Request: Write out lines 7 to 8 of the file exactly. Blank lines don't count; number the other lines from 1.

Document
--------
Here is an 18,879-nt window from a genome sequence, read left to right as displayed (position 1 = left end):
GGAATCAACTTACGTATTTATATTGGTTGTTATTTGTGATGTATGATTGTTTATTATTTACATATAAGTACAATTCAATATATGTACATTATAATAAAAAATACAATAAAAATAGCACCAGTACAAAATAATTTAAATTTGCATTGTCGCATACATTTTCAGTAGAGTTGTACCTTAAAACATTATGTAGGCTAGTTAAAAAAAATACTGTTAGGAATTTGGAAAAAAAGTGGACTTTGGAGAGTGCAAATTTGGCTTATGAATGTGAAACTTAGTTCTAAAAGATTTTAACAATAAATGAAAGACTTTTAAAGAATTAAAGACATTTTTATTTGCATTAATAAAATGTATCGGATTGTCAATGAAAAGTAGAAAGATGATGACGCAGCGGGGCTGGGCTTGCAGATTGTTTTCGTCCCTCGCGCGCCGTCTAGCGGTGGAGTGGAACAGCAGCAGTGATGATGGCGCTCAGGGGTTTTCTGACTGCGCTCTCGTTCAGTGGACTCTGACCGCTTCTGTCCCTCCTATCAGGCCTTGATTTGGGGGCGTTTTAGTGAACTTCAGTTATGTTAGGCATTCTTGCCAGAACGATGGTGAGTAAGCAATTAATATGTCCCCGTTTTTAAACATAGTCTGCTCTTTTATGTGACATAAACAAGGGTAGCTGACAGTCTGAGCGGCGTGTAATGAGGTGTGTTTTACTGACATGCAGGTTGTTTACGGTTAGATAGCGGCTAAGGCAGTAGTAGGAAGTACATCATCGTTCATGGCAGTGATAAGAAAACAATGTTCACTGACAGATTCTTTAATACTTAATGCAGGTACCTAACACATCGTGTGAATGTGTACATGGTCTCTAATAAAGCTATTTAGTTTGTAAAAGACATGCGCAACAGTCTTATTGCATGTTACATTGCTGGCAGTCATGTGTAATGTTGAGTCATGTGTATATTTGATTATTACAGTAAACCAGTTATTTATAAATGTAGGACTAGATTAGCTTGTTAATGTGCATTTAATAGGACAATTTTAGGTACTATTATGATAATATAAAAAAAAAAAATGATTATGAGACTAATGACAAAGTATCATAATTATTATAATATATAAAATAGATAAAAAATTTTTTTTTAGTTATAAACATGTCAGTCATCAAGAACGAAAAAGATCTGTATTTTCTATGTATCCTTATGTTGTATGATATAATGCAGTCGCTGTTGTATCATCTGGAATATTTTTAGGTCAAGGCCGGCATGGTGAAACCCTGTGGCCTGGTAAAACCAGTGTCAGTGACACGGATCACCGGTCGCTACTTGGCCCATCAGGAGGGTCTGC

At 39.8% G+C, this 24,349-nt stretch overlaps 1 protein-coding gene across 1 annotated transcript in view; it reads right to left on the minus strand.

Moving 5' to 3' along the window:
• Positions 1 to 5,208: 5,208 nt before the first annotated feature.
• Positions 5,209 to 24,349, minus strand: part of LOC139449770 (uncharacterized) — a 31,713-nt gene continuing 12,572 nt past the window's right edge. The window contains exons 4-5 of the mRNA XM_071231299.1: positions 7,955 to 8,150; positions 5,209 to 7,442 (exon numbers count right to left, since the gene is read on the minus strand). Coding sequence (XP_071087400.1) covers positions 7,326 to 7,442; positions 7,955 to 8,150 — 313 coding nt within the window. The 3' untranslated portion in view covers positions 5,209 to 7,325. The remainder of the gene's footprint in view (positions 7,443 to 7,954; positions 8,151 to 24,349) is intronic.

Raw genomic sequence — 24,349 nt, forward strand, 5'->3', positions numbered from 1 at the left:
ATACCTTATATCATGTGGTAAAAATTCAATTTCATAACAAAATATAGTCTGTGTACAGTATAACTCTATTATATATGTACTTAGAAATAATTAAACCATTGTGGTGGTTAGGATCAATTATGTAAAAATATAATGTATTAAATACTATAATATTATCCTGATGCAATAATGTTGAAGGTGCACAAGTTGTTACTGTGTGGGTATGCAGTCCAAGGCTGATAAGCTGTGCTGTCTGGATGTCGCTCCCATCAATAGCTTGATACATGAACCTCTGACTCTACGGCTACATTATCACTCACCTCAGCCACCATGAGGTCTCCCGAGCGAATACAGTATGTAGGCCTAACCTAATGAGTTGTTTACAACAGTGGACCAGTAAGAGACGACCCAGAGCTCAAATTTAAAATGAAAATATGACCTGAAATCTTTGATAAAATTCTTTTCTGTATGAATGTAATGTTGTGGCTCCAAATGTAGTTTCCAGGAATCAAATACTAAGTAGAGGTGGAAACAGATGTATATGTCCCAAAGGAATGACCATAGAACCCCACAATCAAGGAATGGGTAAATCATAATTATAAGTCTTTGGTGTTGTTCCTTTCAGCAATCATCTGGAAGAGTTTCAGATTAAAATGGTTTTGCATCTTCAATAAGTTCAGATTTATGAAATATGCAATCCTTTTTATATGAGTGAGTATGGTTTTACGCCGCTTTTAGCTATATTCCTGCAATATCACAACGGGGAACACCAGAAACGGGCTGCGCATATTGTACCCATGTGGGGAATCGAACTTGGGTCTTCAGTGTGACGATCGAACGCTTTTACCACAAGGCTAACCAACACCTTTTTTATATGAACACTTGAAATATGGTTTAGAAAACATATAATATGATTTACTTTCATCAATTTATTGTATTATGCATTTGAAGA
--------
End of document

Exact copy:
Raw genomic sequence — 24,349 nt, forward strand, 5'->3', positions numbered from 1 at the left:
ATACCTTATATCATGTGGTAAAAATTCAATTTCATAACAAAATATAGTCTGTGTACAGTATAACTCTATTATATATGTACTTAGAAATAATTAAACCATTGTGGTGGTTAGGATCAATTATGTAAAAATATAATGTATTAAATACTATAATATTATCCTGATGCAATAATGTTGAAGGTGCACAAGTTGTTACTGTGTGGGTATGCAGTCCAAGGCTGATAAGCTGTGCTGTCTGGATGTCGCTCCCATCAATAGCTTGATACATGAACCTCTGACTCTACGGCTACATTATCACTCACCTCAGCCACCATGAGGTCTCCCGAGCGAATACAGTATGTAGGCCTAACCTAATGAGTTGTTTACAACAGTGGACCAGTAAGAGACGACCCAGAGCTCAAATTTAAAATGAAAATATGACCTGAAATCTTTGATAAAATTCTTTTCTGTATGAATGTAATGTTGTGGCTCCAAATGTAGTTTCCAGGAATCAAATACTAAGTAGAGGTGGAAACAGATGTATATGTCCCAAAGGAATGACCATAGAACCCCACAATCAAGGAATGGGTAAATCATAATTATAAGTCTTTGGTGTTGTTCCTTTCAGCAATCATCTGGAAGAGTTTCAGATTAAAATGGTTTTGCATCTTCAATAAGTTCAGATTTATGAAATATGCAATCCTTTTTATATGAGTGAGTATGGTTTTACGCCGCTTTTAGCTATATTCCTGCAATATCACAACGGGGAACACCAGAAACGGGCTGCGCATATTGTACCCATGTGGGGAATCGAACTTGGGTCTTCAGTGTGACGATCGAACGCTTTTACCACAAGGCTAACCAACACCTTTTTTATATGAACACTTGAAATATGGTTTAGAAAACATATAATATGATTTACTTTCATCAATTTATTGTATTATGCATTTGAAGA